Places to Find Snow in the Southwest
Lots of RVers spend their winters in the Southwest because it certainly wouldn’t snow there. Or would it?
When we think of the Southwest, visions of cactus and hot, dry landscapes come to mind. But, the area experiences weather that may surprise you.
Keep reading to find out what winter is really like in the Southwestern United States and if you can actually find snow there.
Let’s take a look!
What States Are Part of the Southwest?
Well, it depends on who you ask!
The U.S. Fish & Wildlife Service identifies Arizona, New Mexico, Oklahoma, and Texas as Southwestern states.
On Wikipedia, the Southwest includes Arizona, New Mexico, and adjacent portions of California, Colorado, Nevada, Oklahoma, Texas, and Utah.
However, everyone agrees that Arizona and New Mexico are the heart of the Southwest.
Does It Snow in the Southwest?
Although the area is arid and often favored by snowbirds because of its mild winters and clear blue skies, there’s plenty of snow in the Southwest. You just need to know where to look.
5 Great Places to Find Snow in the Southwest
Now that we have established that there’s snow in the Southwest, let’s find it!
Taos, New Mexico
Located in the north-central region of New Mexico in the Sangre de Cristo Mountains, Taos has an elevation of 6,969 feet and is home to Taos Ski Valley. The average annual snowfall here is 300 inches, and the summit elevation is 12,481 feet.
Although there’s plenty of skiing in the area, outdoor enthusiasts can also enjoy a snowy hike to Rio Grande Gorge or sledding past the Edelweiss Lodge & Spa. Snowmobiling with Big Al at Taos Ski Valley Wilderness Adventures is an excellent adventure too.
Visitors interested in learning about Native American traditions and customs should stop by Taos Pueblo. This Native American community, located at the base of the Sangre de Cristo Mountains, offers cultural tours and encourages visitors to observe sacred festivals.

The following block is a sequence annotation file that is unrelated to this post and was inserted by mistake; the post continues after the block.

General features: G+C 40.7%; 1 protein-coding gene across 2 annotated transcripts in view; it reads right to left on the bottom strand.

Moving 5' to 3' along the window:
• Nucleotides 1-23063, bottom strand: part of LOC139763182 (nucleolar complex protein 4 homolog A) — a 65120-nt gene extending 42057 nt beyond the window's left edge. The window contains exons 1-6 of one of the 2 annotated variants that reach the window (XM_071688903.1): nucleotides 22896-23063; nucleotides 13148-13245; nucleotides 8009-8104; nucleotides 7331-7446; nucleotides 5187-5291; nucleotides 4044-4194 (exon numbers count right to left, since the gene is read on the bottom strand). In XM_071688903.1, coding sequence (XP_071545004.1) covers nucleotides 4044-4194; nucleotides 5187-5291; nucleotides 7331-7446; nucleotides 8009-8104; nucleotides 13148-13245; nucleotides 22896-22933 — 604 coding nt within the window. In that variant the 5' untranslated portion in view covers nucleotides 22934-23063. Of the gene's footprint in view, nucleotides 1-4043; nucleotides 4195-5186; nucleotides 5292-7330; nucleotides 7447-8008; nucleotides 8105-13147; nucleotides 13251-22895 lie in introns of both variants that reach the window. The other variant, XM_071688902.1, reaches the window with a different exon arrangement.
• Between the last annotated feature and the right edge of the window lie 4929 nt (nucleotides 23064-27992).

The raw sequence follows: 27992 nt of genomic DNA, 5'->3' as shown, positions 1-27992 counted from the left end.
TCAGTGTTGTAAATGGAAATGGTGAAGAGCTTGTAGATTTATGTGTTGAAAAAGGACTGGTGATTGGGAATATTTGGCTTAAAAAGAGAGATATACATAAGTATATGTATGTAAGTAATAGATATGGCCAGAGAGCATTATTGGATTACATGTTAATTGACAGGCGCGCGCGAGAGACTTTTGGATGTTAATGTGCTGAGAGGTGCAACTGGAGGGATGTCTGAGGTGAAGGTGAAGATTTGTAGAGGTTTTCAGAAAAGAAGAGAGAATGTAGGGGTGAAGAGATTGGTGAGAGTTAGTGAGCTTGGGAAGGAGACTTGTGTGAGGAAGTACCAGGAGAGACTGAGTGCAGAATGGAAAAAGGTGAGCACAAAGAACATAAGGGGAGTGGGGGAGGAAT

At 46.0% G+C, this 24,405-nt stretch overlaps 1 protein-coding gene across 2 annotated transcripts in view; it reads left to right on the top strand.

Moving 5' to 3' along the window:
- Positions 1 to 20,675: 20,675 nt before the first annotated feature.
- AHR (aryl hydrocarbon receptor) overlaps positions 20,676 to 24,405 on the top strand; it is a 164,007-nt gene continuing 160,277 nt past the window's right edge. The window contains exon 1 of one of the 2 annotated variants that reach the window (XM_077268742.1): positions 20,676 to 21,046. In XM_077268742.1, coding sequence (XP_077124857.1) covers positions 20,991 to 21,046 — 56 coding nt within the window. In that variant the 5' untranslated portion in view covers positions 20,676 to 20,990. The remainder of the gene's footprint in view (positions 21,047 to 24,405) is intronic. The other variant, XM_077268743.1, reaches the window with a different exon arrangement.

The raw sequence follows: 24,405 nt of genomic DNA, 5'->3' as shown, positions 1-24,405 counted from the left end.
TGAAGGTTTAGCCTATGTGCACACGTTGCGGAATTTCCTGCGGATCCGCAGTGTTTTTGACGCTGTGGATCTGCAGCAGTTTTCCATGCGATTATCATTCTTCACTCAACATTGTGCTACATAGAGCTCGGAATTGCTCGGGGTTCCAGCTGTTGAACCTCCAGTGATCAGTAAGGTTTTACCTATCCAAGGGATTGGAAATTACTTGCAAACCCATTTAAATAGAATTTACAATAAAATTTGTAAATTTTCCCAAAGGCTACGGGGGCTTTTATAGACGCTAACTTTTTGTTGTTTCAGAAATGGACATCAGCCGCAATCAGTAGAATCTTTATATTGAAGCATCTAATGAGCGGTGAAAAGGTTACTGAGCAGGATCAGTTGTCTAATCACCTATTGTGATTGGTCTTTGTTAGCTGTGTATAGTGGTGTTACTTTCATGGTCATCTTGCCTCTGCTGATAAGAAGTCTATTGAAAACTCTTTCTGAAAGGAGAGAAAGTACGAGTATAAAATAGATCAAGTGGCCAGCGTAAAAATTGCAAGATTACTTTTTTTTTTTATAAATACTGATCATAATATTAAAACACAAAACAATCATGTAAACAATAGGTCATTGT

Know Before You Go: Unfortunately, the Taos Pueblo is currently closed due to COVID restrictions. But keep it on your radar so you can visit when it reopens.
Bryce Canyon National Park, Utah
Sitting at 8,000 feet, Bryce Canyon offers gorgeous days filled with clear blue skies and crisp white snow in the winter. Aside from typical activities such as snowshoeing and winter hiking, the park has two winter events. These are the Bryce Canyon Winter Festival and the Christmas Bird Count.
The Winter Festival includes kayaking demos, photo workshops, crafts for kids, snowshoe tours, dancing, pottery making, and archery biathlon.
The National Audubon Society administers the annual Christmas Bird Count, which is the longest-running Citizen Science survey globally. Volunteers hike within the park to identify and count birds. The data gathered shows how birds’ ranges shift and change over the years.
Pro Tip: After exploring Bryce Canyon, check out these Utah National Parks (Ranked Best To Worst).
Ready for alpine winters and a ski resort in Arizona? Let’s check out the Arizona Snowbowl located on the San Francisco Peaks, two hours north of Phoenix. This Southwest ski resort sits at 11,500 feet, averages 260 inches of snow each season, and has 700 acres of skiable land.